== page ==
Last thing I will say about this is that I have also complained about the turntable having a lot of background noise. After all I've done with this one, I don't think it's a mechanical problem. I think this receiver is just so damn sensitive to bass that it is picking up some low frequency vibration from the turntable and amplifying the crap out of it. In phono mode, the bass is even more aggressive than other modes. If I dial bass down to about 20% in phono, it removes most of that background noise and still has what I would consider a normal amount of bass. In other modes I dial it back to about 35% and it gets rid of the bass hum and still has plenty of bass.

Why could bass be getting over-amplified? Is it likely just due to the fact I have higher voltages in the power circuit? Or could it be something else?


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 Post subject: Re: Zenith auto changer issue
PostPosted: Jul Thu 22, 2021 6:27 pm 
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Interesting idea. The most common reason for excessive bass in an amplifier is a failed capacitor in a feedback look. But looking at the schematic in the previous thread, I can see only one feedback look with no capacitors that are likely suspects.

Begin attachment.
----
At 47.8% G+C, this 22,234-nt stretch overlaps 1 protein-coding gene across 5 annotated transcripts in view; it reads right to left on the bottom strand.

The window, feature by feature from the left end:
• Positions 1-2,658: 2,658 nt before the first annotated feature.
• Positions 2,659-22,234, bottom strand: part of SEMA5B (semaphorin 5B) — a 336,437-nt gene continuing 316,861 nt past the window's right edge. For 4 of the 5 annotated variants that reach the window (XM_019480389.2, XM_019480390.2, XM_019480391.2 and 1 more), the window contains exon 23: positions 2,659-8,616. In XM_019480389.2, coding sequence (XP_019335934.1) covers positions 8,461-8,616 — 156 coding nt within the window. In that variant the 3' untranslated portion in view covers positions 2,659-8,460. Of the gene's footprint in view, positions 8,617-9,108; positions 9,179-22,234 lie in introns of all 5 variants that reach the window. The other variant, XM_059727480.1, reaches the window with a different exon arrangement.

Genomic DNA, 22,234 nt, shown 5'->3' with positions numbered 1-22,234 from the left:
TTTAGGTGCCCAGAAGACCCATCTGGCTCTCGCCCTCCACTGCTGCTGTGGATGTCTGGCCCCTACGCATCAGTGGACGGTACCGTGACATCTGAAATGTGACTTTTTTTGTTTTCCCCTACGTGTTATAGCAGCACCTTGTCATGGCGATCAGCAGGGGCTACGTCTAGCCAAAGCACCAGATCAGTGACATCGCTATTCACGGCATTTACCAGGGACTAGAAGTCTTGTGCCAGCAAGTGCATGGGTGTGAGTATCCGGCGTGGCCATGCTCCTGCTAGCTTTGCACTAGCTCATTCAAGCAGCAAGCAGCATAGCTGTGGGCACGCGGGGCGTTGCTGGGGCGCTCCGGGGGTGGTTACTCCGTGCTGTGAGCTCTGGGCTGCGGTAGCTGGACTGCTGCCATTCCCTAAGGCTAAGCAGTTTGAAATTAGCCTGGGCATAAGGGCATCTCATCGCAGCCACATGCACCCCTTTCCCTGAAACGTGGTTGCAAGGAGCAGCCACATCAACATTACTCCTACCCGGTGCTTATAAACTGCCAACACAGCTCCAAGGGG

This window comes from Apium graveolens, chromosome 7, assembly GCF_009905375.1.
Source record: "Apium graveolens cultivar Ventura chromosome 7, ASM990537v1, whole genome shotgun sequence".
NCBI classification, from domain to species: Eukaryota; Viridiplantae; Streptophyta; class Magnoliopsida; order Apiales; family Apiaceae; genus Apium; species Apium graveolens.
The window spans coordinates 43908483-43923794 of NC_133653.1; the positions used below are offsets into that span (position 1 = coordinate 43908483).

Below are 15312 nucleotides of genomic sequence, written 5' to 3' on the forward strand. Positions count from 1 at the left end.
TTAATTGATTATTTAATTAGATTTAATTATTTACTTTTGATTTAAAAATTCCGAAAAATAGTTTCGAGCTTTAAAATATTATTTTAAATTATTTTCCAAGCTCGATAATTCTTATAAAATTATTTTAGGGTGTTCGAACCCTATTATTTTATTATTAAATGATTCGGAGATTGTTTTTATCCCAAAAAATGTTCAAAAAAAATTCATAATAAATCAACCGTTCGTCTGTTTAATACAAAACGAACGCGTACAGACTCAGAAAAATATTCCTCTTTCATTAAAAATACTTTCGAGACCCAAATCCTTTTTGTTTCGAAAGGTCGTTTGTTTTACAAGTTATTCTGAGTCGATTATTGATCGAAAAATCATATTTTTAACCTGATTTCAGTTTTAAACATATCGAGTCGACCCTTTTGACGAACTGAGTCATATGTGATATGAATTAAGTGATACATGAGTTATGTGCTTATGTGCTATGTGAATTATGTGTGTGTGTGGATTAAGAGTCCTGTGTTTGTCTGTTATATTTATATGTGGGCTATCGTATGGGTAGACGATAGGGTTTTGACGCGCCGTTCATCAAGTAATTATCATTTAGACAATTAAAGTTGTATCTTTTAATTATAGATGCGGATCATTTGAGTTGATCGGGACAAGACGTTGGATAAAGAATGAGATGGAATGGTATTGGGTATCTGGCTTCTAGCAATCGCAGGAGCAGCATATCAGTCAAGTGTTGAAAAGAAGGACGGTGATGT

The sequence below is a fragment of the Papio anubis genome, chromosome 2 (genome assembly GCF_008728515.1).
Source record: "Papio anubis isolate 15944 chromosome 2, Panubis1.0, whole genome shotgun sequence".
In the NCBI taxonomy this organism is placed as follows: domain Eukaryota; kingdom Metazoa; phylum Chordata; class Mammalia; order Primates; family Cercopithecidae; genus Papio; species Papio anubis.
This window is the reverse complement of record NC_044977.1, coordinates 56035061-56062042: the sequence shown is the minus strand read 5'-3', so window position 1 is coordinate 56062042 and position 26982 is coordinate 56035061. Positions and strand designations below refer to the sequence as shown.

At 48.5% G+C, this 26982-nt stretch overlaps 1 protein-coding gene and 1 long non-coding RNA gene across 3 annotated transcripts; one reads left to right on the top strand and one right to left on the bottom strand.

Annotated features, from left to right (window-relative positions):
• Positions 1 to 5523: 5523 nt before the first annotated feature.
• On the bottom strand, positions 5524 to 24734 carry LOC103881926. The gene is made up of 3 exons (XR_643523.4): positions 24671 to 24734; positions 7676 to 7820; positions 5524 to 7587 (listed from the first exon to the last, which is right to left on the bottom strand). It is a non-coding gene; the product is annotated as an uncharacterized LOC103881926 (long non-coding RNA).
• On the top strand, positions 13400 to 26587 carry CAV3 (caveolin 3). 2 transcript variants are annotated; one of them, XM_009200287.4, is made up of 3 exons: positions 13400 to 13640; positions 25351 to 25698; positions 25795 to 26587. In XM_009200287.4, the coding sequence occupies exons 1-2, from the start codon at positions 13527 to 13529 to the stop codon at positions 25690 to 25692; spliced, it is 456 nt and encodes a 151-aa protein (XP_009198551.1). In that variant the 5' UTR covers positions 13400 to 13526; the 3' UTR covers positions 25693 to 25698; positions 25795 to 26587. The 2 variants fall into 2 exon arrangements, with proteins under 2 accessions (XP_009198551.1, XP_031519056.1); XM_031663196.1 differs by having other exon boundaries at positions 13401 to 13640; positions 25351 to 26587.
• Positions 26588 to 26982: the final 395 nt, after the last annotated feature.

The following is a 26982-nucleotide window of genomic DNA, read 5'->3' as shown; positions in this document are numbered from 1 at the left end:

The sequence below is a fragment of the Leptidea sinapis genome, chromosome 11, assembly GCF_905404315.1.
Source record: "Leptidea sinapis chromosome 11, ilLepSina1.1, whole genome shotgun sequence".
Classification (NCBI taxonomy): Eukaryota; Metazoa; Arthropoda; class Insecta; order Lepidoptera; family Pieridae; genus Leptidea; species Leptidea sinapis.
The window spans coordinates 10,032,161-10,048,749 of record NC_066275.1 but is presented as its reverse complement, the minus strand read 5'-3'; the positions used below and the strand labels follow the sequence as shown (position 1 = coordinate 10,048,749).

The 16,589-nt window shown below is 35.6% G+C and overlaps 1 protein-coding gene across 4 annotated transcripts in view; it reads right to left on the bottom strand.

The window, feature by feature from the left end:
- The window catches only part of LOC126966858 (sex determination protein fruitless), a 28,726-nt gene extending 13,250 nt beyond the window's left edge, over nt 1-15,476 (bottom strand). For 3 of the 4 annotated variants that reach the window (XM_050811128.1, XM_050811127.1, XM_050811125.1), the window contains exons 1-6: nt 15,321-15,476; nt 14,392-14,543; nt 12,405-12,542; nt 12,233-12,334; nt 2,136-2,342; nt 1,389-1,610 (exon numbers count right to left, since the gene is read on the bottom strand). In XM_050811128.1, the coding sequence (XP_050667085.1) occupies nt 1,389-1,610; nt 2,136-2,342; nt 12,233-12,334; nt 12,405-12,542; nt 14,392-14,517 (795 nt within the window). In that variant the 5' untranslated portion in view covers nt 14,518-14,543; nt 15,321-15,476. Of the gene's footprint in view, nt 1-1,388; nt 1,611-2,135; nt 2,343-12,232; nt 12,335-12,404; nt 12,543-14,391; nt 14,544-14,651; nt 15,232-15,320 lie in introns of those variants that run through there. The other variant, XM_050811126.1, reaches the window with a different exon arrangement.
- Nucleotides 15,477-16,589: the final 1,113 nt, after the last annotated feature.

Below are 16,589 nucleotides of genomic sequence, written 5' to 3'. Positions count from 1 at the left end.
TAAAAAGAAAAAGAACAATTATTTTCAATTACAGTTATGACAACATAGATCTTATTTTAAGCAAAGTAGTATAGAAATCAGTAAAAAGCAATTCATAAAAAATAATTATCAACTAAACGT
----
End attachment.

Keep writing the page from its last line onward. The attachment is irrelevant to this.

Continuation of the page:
Maybe measure the frequency response of each channel to see what is up. You can use your laptop or phone as an audio generator if you don't have one. There are apps for that.

-David


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 Post subject: Re: Zenith auto changer issue
PostPosted: Jul Thu 22, 2021 8:47 pm 
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Location: Davenport, Iowa
dberman51 wrote:
Interesting idea. The most common reason for excessive bass in an amplifier is a failed capacitor in a feedback look. But looking at the schematic in the previous thread, I can see only one feedback look with no capacitors that are likely suspects.

Maybe measure the frequency response of each channel to see what is up. You can use your laptop or phone as an audio generator if you don't have one. There are apps for that.

-David



I actually did a ton of that already. This thread in the restoration forum starting about page 9 has all that info:
viewtopic.php?f=6&t=395789

There is some noise present in both channels, but in the bad channel it's about 7X more (5mV versus 35mV, then they get amplified from there)


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 Post subject: Re: Zenith auto changer issue
PostPosted: Jul Fri 23, 2021 4:48 am 
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You actually didn't. You only used a 60Hz tone, which is a really bad choice because it is the same as a common hum frequency. Here is how a frequency response measurement is performed: